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The constructional properties of the exoskeleton of homarid, palinurid, and scyllarid lobsters
Tarsitano, S.F.; Lavalli, K.L.; Horne, F.; Spanier, E. (2006). The constructional properties of the exoskeleton of homarid, palinurid, and scyllarid lobsters, in: Thessalou-Legaki, M. (Ed.) Issues of decapod crustacean biology. Developments in Hydrobiology, 184: pp. 9-20
In: Thessalou-Legaki, M. (Ed.) (2006). Issues of decapod crustacean biology. Developments in Hydrobiology, 184. Springer: Dordrecht. ISBN 978-1-4020-4599-8. 160 pp.
In: Dumont, H.J. (Ed.) Developments in Hydrobiology. Kluwer Academic/Springer: The Hague; London; Boston; Dordrecht. ISSN 0167-8418

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Trefwoorden
    Biomechanics
    Musculoskeletal system > Anatomical structures > Skeleton > Exoskeleton
    Stress
    Marien
Author keywords
    Shell strength; Lobster; Crack blunting

Auteurs  Top 
  • Tarsitano, S.F.
  • Lavalli, K.L.
  • Horne, F.
  • Spanier, E.

Abstract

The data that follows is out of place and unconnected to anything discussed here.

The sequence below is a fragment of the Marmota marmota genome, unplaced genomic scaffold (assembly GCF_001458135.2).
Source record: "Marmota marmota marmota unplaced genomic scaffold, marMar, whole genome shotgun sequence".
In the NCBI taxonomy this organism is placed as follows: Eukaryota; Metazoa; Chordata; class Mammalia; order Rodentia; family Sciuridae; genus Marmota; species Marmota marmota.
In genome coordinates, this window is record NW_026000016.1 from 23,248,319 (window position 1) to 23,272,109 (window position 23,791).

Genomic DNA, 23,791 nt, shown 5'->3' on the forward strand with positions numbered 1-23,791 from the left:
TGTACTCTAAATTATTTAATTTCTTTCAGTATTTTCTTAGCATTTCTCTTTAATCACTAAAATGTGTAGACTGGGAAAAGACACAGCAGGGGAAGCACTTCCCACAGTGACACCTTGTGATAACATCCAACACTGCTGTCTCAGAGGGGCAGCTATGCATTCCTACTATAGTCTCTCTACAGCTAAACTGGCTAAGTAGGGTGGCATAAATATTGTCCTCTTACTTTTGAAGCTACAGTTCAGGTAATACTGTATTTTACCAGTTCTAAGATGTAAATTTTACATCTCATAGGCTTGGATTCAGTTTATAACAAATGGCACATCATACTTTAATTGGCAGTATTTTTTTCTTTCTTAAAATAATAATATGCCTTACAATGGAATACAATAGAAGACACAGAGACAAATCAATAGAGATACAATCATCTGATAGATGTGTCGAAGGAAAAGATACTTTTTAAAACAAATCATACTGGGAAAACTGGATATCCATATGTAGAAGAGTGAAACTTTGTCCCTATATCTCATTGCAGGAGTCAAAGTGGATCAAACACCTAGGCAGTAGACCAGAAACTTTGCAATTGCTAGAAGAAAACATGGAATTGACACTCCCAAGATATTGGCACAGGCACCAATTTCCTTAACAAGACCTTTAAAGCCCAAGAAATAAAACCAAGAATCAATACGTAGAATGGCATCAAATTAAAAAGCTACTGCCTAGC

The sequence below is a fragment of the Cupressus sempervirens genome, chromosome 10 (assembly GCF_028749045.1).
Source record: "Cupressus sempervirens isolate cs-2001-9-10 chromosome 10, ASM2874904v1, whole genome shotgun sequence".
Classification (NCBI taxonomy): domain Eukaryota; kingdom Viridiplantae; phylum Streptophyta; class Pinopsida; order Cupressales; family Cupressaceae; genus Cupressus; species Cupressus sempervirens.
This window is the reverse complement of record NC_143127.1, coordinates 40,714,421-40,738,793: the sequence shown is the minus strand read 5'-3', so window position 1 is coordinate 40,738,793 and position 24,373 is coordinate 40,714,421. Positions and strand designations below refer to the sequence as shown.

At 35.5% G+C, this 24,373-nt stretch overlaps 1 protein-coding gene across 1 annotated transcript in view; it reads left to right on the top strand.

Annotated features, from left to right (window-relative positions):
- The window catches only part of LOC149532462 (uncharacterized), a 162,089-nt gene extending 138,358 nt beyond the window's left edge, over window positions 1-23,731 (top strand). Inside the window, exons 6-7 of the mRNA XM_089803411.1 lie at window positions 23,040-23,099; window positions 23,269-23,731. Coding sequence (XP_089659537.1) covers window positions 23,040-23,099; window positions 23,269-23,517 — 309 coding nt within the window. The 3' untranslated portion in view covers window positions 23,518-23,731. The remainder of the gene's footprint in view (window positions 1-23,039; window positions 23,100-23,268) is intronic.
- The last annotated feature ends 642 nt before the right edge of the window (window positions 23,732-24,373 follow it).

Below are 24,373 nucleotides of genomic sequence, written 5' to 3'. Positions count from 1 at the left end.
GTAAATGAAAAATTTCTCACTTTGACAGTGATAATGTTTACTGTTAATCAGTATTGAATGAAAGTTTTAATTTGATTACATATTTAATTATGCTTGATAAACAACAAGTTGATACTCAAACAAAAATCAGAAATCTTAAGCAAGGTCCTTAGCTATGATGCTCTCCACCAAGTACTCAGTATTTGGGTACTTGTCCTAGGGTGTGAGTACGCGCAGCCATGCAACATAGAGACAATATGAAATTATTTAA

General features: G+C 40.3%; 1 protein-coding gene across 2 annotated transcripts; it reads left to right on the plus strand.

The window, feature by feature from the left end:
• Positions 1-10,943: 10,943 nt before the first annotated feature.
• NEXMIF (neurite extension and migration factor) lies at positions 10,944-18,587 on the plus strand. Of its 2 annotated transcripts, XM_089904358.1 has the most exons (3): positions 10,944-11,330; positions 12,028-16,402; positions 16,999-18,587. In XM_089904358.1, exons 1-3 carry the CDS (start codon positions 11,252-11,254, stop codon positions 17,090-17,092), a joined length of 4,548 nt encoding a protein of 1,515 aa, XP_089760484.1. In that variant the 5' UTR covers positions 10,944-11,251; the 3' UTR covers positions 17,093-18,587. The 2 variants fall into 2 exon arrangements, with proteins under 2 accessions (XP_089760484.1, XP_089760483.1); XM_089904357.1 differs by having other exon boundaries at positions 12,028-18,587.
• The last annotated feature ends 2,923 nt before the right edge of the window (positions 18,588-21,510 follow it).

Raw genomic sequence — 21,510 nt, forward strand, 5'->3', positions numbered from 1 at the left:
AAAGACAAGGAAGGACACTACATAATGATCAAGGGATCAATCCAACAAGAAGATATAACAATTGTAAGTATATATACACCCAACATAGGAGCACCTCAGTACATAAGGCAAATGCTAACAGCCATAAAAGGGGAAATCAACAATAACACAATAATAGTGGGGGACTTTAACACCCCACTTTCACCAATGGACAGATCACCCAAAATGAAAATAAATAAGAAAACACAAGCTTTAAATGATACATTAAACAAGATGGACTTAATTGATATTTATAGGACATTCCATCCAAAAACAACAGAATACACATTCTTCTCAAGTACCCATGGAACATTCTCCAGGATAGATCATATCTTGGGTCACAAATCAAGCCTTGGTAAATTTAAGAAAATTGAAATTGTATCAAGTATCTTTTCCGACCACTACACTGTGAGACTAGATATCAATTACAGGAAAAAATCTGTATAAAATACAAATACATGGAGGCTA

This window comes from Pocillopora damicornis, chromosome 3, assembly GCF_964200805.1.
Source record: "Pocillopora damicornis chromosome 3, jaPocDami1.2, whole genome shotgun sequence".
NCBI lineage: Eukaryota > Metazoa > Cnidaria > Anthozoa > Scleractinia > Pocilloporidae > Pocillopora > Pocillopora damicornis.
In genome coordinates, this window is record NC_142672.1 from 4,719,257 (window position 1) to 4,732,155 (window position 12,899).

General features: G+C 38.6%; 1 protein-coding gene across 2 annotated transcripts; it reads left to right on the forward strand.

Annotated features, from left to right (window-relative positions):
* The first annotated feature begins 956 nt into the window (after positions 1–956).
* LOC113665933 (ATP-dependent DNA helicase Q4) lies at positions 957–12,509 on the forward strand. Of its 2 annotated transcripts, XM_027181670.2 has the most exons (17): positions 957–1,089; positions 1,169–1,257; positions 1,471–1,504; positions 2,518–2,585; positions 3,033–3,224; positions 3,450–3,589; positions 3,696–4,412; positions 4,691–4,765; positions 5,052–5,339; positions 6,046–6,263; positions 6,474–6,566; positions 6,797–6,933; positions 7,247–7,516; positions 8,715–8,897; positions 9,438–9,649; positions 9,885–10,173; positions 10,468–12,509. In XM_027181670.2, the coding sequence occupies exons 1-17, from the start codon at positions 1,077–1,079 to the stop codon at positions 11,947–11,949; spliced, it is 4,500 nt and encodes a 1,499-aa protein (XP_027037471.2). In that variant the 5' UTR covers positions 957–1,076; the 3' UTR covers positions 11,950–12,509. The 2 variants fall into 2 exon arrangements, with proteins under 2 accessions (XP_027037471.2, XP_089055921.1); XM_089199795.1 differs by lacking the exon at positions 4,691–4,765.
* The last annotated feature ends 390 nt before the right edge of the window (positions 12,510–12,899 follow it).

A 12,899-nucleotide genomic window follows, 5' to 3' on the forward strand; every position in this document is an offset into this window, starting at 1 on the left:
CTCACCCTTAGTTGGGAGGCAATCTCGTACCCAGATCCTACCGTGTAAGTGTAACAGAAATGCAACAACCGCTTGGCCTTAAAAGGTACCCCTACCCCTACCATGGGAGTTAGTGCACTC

Lobsters, as members of the Arthropoda, are already endowed with a laminated exoskeleton due to the mineralization of their cuticle. Mineralized laminate structures are found throughout animal phyla and convey, through their multiple surfaces, matrix planes that act as crack-blunting mechanisms. In addition, spiny and slipper lobsters, but not clawed lobsters, add a surface tubercle system that reflects a ventral surface pit system in the carapace. The architecture of these systems coincides with known strategies for crack blunting in composite materials. The division of vertical and horizontal crack blunting systems corresponding to laminate and tubercular systems and pit systems, respectively, may not be so easily separable in a functional sense. Although there is overlap in crack-blunting ability in both systems, separation into horizontal and vertical crack-blunting systems is a convenient way to discuss how skeletons of lobsters resist failure. While laminate structures dissipate forces horizontally in each layer, tubercle and pit systems serve to increase the surface area available to dissipate forces. These systems may represent evolutionary solutions to predation, particularly by predators that strike, crush or bite holes, rather than those that engulf.

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